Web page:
Day v. State

Annotate this Case

534 S.W.2d 681 (1976)

Billy Ray DAY, Appellant, v. The STATE of Texas, Appellee.

No. 50875.

Court of Criminal Appeals of Texas.

March 17, 1976.

Rehearing Denied April 7, 1976.

*682 Larry D. Robertson, Abilene, for appellant.

Ed Paynter, Dist. Atty., Abilene, Jim D. Vollers, State's Atty., and David S. McAngus, Asst. State's Atty., Austin, for the State.


ODOM, Judge.

Appellant was convicted of burglary under V.T.C.A., Penal Code Sec. 30.02(a)(1); *683 punishment, enhanced under V.T.C.A., Penal Code Sec. 12.42(d), is life.

Appellant challenges the sufficiency of the evidence to show a building was entered.

V.T.C.A., Penal Code Sec. 30.02 defines burglary, in relevant part, as:

"(a) A person commits an offense if, without the effective consent of the owner: (1) he enters a habitation, or a building (or any portion of a building) not then open to the public, with intent to commit a felony or theft; ...."

"Building" for purposes of the burglary section is defined in V.T.C.A., Penal Code Sec. 30.01(2), as "any enclosed structure intended for use or occupation as a habitation or for some purpose of trade, manufacture, ornament, or use."

The premises in question may accurately be described as consisting of a structure built of concrete blocks with three large doorways that were not capable of being closed, which structure with the surrounding yard was enclosed by a chain link fence. The record reflects a cutting and entry through the chain link fence and a taking of property from the concrete block structure.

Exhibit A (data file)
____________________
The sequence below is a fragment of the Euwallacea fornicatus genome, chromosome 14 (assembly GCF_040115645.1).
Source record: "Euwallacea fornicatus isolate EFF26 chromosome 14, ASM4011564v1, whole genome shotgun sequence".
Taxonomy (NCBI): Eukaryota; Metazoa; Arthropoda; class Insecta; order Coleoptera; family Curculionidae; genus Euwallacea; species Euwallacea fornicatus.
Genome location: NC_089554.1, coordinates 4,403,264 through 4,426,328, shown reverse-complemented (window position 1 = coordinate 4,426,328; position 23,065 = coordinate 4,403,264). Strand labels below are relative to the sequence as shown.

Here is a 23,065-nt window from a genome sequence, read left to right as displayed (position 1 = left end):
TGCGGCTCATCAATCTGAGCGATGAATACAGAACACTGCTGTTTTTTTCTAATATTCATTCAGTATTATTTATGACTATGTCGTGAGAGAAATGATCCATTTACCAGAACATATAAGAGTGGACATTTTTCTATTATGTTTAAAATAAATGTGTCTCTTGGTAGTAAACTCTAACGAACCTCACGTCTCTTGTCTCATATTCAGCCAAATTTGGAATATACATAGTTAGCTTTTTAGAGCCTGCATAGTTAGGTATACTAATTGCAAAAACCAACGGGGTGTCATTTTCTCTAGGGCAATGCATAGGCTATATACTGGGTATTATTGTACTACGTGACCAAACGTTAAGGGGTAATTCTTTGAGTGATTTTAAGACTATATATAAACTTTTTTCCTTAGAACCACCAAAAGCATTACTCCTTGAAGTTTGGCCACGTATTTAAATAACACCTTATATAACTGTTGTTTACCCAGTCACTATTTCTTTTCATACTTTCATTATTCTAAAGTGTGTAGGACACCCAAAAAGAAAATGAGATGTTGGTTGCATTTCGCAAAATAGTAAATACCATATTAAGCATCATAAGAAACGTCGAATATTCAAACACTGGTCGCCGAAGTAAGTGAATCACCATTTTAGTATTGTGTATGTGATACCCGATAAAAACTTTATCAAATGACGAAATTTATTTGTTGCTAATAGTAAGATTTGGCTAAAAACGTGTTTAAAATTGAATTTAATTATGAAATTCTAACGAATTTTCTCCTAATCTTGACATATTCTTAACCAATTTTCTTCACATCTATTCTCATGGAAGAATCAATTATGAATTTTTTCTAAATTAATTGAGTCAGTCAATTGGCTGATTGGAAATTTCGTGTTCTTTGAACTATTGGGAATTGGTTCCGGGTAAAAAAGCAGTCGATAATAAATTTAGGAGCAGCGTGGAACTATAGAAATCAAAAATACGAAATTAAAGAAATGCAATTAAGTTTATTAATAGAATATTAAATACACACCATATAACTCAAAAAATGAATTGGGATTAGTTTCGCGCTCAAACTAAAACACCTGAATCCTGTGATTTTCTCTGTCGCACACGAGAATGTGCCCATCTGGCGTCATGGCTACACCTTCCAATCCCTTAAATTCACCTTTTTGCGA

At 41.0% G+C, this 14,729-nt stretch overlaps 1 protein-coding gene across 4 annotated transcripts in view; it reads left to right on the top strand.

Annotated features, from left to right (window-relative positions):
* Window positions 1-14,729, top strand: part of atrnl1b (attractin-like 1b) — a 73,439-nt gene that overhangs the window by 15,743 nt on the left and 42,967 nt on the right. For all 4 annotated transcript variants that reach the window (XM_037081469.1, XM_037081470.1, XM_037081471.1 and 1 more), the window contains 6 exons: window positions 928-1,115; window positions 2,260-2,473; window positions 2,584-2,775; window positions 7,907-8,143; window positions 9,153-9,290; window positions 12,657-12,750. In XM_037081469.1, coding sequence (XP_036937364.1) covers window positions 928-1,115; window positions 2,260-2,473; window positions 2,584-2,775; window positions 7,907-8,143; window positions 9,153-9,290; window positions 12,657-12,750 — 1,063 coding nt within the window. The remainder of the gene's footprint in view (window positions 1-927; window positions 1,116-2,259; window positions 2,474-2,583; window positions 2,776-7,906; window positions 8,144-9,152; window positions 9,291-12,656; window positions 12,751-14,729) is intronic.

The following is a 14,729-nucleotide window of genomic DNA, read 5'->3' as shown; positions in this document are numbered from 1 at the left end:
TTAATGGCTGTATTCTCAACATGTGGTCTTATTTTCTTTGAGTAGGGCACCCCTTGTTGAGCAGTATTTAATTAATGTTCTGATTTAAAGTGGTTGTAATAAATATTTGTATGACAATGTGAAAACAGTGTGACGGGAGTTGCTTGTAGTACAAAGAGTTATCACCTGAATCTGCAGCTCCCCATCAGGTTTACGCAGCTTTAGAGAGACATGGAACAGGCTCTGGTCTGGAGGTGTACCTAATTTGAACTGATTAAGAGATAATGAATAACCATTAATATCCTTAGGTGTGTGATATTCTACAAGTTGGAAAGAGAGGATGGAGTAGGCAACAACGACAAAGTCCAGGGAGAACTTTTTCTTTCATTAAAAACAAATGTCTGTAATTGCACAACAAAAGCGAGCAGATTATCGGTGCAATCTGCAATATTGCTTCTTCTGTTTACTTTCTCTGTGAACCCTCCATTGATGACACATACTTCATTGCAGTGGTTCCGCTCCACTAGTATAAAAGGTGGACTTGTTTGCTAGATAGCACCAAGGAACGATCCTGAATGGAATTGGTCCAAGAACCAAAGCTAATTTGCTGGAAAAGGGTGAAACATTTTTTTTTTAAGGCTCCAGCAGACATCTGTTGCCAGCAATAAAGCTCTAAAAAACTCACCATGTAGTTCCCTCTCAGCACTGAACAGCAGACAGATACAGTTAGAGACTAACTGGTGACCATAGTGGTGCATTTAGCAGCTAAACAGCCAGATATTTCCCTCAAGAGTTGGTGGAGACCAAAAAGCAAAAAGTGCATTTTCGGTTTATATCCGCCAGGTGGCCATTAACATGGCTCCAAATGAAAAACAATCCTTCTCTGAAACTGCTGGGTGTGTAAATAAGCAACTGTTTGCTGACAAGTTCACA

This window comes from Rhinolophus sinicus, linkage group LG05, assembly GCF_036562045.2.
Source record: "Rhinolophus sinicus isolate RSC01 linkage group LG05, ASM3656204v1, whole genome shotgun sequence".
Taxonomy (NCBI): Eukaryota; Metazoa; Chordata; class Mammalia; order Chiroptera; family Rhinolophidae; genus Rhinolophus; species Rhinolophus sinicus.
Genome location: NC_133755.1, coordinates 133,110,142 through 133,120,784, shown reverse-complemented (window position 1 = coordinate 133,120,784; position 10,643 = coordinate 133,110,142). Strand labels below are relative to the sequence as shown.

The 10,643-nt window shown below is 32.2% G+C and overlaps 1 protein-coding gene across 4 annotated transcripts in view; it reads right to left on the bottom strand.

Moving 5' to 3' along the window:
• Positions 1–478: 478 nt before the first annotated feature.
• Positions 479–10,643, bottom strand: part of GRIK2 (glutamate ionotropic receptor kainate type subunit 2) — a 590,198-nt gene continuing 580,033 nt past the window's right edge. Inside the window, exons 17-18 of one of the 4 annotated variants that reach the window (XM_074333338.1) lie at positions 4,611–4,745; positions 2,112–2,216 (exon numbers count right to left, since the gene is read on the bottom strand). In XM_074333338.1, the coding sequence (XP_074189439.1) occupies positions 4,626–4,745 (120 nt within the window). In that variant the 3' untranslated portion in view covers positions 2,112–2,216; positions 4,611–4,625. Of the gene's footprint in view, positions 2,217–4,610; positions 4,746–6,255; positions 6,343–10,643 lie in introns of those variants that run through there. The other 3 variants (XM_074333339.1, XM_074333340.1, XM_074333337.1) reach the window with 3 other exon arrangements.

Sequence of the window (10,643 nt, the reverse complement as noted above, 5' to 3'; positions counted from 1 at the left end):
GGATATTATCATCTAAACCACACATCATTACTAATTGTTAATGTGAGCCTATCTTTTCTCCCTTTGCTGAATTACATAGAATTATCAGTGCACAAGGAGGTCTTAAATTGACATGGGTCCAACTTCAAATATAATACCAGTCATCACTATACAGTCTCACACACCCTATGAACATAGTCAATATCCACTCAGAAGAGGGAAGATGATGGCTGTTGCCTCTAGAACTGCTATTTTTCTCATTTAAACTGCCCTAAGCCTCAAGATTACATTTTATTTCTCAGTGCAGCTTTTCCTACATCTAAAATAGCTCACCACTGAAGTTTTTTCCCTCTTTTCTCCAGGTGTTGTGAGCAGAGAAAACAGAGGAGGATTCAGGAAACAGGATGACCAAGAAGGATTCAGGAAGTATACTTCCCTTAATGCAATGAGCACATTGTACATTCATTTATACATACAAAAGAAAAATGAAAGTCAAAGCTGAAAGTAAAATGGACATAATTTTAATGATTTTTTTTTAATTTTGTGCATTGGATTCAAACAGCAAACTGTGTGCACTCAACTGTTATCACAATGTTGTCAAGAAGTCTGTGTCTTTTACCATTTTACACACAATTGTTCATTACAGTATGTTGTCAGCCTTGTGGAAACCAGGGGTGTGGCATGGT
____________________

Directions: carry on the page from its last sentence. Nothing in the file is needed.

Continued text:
The State cites the Court's holding in Anthony v. State, 151 Tex.Cr.R. 240, 207 S.W.2d 84, that a similar structure was a "house" under the former Penal Code.

"House" under the former Penal Code, as quoted in Anthony, supra, was defined as "any building or structure erected for public or private use...." Clearly the definitions are different and the holding in Anthony v. State, supra, is not controlling. The new Penal Code was prepared, enacted, and intended to be construed as a systematic whole, and should be interpreted in light of that legislative purpose. It is not sufficient for this Court to blindly adopt holdings under the old Code as controlling, because to do so would violate the legislative intent and would in short time render the new Code a difficult maze to understand. It would set a bad precedent for this Court to automatically adopt old Code decisions without discussion of the reasons for doing so, particularly where, as here, an entirely new definition of the statutory concept was adopted. This Court must do its duty to insure that changes in the law effected by enactment of the new Code are not rendered meaningless by judicial construction that merely reinstates the old Code. Only in those instances in which the Legislature brought forward old Code concepts or principles, and there are such instances, should the decisions of this Court construing the old Code be held controlling authority on the interpretation of the new Code. But where the Legislature has seen fit to abandon old Code concepts or definitions and has replaced them with new ones, it is the duty of this Court to give effect to that legislative action. Whether the structure here involved was a building within the meaning of Sec. 30.01, supra, is a case of first impression and will be addressed as such.